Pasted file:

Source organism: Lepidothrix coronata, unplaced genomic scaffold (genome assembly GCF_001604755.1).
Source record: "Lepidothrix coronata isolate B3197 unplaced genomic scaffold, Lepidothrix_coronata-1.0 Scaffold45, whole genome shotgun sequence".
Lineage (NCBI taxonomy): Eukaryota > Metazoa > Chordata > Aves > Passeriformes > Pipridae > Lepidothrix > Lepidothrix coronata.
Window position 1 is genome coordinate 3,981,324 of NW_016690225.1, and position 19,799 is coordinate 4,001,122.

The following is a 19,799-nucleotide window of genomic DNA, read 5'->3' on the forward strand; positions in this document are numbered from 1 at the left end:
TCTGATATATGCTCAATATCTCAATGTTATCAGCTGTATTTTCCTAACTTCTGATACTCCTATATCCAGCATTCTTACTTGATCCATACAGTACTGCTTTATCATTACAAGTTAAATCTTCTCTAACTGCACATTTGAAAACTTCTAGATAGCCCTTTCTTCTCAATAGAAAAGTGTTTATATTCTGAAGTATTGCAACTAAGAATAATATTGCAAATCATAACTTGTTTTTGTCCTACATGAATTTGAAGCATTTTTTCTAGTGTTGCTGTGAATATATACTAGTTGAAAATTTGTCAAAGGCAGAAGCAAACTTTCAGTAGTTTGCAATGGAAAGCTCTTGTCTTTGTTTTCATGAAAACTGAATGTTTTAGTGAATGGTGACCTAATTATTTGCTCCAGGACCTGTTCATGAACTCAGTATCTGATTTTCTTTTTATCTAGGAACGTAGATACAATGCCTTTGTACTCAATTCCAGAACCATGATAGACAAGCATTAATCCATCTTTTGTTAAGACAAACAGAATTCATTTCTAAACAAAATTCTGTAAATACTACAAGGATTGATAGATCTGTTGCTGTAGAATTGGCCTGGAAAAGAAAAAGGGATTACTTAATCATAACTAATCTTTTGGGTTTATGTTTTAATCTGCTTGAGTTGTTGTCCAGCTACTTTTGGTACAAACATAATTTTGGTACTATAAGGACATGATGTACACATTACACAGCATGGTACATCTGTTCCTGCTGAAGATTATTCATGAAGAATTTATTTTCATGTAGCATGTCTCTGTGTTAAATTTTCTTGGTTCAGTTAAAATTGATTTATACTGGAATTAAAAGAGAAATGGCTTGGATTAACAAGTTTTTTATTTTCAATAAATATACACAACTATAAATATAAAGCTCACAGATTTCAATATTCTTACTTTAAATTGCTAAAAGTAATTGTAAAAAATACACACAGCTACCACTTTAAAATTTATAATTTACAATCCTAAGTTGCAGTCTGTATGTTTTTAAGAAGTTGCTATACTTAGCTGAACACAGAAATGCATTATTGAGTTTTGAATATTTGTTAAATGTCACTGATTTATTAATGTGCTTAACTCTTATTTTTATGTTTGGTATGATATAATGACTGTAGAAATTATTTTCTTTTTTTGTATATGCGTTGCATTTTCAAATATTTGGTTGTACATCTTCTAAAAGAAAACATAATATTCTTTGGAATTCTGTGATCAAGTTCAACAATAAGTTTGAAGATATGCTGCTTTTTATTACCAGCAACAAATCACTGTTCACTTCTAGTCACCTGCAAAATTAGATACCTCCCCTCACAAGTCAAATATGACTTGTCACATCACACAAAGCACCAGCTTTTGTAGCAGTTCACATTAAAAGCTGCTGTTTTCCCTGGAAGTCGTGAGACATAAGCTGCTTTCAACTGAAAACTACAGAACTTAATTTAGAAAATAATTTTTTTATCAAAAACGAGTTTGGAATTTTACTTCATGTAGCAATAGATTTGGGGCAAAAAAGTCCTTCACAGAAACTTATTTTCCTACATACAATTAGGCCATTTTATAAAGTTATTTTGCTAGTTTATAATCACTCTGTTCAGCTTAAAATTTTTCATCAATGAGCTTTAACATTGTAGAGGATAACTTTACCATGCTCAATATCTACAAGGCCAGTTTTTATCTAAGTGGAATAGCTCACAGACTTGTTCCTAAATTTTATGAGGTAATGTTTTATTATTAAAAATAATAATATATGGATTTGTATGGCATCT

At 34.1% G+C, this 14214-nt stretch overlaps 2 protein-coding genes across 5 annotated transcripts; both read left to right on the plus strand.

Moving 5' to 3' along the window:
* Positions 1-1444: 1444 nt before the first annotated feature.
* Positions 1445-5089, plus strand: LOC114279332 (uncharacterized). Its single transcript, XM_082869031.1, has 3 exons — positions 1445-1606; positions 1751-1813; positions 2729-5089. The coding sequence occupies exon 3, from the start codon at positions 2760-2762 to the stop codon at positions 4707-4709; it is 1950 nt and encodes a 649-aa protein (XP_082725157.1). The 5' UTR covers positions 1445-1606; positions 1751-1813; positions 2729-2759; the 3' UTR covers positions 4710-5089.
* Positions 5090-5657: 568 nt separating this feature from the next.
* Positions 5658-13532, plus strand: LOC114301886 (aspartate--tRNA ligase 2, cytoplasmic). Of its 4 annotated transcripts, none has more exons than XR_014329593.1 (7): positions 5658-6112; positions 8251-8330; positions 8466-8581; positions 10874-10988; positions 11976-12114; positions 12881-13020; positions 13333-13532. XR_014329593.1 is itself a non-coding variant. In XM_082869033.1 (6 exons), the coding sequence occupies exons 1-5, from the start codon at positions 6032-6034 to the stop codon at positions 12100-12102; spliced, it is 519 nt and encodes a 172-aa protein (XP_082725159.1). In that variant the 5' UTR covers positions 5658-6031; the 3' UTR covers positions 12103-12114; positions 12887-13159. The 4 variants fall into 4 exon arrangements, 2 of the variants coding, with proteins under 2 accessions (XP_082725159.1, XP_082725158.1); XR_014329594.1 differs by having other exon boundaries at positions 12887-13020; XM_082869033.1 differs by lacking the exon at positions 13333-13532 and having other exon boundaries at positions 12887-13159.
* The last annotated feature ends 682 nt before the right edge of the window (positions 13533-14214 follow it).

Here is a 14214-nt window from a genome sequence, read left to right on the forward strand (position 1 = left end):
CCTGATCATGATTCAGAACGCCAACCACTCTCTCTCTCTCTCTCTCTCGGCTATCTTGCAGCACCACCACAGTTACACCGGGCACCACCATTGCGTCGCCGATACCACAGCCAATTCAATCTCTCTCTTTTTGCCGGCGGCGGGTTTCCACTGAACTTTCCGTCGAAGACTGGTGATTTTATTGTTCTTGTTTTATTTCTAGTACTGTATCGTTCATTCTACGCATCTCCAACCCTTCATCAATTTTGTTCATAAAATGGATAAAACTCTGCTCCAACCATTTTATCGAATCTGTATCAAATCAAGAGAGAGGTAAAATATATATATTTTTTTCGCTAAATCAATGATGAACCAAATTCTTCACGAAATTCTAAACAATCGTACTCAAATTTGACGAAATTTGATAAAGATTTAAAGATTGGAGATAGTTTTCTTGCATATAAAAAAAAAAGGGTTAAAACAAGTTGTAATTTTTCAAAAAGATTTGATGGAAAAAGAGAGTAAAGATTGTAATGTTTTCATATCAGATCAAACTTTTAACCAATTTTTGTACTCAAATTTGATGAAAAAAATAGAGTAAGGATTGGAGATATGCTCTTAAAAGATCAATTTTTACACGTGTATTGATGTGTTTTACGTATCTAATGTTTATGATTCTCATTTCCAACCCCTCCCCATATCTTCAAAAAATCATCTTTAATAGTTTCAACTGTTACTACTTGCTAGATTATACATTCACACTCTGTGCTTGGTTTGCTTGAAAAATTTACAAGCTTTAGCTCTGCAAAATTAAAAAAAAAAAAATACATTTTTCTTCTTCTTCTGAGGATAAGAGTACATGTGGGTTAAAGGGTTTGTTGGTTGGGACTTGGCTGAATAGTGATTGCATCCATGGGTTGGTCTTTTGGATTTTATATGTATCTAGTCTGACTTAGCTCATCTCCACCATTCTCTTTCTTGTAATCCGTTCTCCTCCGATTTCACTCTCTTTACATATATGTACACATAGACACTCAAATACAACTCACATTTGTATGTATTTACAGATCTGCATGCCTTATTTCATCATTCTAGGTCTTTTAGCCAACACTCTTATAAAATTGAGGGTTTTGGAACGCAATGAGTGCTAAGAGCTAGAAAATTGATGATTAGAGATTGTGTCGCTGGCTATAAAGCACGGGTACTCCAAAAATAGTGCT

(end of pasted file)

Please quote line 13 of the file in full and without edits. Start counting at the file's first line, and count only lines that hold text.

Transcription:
* The last annotated feature ends 682 nt before the right edge of the window (positions 13533-14214 follow it).